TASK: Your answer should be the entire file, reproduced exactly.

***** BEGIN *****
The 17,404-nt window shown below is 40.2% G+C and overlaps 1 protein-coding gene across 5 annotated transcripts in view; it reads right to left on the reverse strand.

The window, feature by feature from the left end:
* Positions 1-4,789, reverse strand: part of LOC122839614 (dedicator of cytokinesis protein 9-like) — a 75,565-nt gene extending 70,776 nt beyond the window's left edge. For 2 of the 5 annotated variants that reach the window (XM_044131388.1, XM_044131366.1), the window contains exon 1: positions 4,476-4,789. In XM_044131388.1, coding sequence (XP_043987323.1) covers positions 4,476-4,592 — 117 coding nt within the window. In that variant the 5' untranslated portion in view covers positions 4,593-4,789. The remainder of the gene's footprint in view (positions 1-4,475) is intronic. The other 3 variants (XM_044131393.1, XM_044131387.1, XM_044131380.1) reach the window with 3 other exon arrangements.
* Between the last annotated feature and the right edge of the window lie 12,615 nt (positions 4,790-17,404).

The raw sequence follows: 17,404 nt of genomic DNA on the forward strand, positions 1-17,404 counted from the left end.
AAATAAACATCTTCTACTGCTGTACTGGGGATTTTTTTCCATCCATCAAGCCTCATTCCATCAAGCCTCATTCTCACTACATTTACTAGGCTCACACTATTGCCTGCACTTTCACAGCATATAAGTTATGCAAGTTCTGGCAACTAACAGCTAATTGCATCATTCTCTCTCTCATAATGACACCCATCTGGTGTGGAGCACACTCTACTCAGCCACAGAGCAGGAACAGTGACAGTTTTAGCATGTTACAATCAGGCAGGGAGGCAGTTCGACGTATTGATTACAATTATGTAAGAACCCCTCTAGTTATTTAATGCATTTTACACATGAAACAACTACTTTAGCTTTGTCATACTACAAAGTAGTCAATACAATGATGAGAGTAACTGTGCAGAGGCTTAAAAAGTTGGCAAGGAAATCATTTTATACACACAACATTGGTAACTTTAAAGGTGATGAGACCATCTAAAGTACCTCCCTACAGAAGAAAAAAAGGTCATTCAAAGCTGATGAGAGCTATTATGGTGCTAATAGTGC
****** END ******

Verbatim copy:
The 17,404-nt window shown below is 40.2% G+C and overlaps 1 protein-coding gene across 5 annotated transcripts in view; it reads right to left on the reverse strand.

The window, feature by feature from the left end:
* Positions 1-4,789, reverse strand: part of LOC122839614 (dedicator of cytokinesis protein 9-like) — a 75,565-nt gene extending 70,776 nt beyond the window's left edge. For 2 of the 5 annotated variants that reach the window (XM_044131388.1, XM_044131366.1), the window contains exon 1: positions 4,476-4,789. In XM_044131388.1, coding sequence (XP_043987323.1) covers positions 4,476-4,592 — 117 coding nt within the window. In that variant the 5' untranslated portion in view covers positions 4,593-4,789. The remainder of the gene's footprint in view (positions 1-4,475) is intronic. The other 3 variants (XM_044131393.1, XM_044131387.1, XM_044131380.1) reach the window with 3 other exon arrangements.
* Between the last annotated feature and the right edge of the window lie 12,615 nt (positions 4,790-17,404).

The raw sequence follows: 17,404 nt of genomic DNA on the forward strand, positions 1-17,404 counted from the left end.
AAATAAACATCTTCTACTGCTGTACTGGGGATTTTTTTCCATCCATCAAGCCTCATTCCATCAAGCCTCATTCTCACTACATTTACTAGGCTCACACTATTGCCTGCACTTTCACAGCATATAAGTTATGCAAGTTCTGGCAACTAACAGCTAATTGCATCATTCTCTCTCTCATAATGACACCCATCTGGTGTGGAGCACACTCTACTCAGCCACAGAGCAGGAACAGTGACAGTTTTAGCATGTTACAATCAGGCAGGGAGGCAGTTCGACGTATTGATTACAATTATGTAAGAACCCCTCTAGTTATTTAATGCATTTTACACATGAAACAACTACTTTAGCTTTGTCATACTACAAAGTAGTCAATACAATGATGAGAGTAACTGTGCAGAGGCTTAAAAAGTTGGCAAGGAAATCATTTTATACACACAACATTGGTAACTTTAAAGGTGATGAGACCATCTAAAGTACCTCCCTACAGAAGAAAAAAAGGTCATTCAAAGCTGATGAGAGCTATTATGGTGCTAATAGTGC